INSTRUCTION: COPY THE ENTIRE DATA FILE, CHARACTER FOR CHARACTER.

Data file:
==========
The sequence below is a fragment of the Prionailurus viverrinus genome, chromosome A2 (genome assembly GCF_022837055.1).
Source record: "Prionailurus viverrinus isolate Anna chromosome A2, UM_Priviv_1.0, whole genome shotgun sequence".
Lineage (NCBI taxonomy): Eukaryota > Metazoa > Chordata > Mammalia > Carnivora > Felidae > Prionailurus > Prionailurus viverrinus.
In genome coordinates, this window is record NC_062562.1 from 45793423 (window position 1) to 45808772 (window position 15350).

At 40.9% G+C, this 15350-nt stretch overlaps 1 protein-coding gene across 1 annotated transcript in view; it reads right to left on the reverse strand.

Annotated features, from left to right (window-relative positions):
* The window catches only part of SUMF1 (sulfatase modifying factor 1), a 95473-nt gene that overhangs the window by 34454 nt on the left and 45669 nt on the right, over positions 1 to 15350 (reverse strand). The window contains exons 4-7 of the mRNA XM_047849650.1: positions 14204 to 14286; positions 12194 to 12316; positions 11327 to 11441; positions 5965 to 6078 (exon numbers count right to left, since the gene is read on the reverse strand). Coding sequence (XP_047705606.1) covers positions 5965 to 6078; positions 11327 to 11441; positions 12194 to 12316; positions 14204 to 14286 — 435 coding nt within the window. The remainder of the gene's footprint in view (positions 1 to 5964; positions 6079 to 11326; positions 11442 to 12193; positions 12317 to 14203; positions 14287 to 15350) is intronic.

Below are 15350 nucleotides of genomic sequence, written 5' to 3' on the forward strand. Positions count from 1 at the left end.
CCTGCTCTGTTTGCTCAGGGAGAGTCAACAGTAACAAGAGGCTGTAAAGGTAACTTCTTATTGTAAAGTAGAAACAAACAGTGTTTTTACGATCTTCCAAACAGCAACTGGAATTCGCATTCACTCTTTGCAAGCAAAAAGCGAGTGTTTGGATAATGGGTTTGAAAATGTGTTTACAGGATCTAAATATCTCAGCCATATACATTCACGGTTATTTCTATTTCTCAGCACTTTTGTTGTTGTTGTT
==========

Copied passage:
The sequence below is a fragment of the Prionailurus viverrinus genome, chromosome A2 (genome assembly GCF_022837055.1).
Source record: "Prionailurus viverrinus isolate Anna chromosome A2, UM_Priviv_1.0, whole genome shotgun sequence".
Lineage (NCBI taxonomy): Eukaryota > Metazoa > Chordata > Mammalia > Carnivora > Felidae > Prionailurus > Prionailurus viverrinus.
In genome coordinates, this window is record NC_062562.1 from 45793423 (window position 1) to 45808772 (window position 15350).

At 40.9% G+C, this 15350-nt stretch overlaps 1 protein-coding gene across 1 annotated transcript in view; it reads right to left on the reverse strand.

Annotated features, from left to right (window-relative positions):
* The window catches only part of SUMF1 (sulfatase modifying factor 1), a 95473-nt gene that overhangs the window by 34454 nt on the left and 45669 nt on the right, over positions 1 to 15350 (reverse strand). The window contains exons 4-7 of the mRNA XM_047849650.1: positions 14204 to 14286; positions 12194 to 12316; positions 11327 to 11441; positions 5965 to 6078 (exon numbers count right to left, since the gene is read on the reverse strand). Coding sequence (XP_047705606.1) covers positions 5965 to 6078; positions 11327 to 11441; positions 12194 to 12316; positions 14204 to 14286 — 435 coding nt within the window. The remainder of the gene's footprint in view (positions 1 to 5964; positions 6079 to 11326; positions 11442 to 12193; positions 12317 to 14203; positions 14287 to 15350) is intronic.

Below are 15350 nucleotides of genomic sequence, written 5' to 3' on the forward strand. Positions count from 1 at the left end.
CCTGCTCTGTTTGCTCAGGGAGAGTCAACAGTAACAAGAGGCTGTAAAGGTAACTTCTTATTGTAAAGTAGAAACAAACAGTGTTTTTACGATCTTCCAAACAGCAACTGGAATTCGCATTCACTCTTTGCAAGCAAAAAGCGAGTGTTTGGATAATGGGTTTGAAAATGTGTTTACAGGATCTAAATATCTCAGCCATATACATTCACGGTTATTTCTATTTCTCAGCACTTTTGTTGTTGTTGTT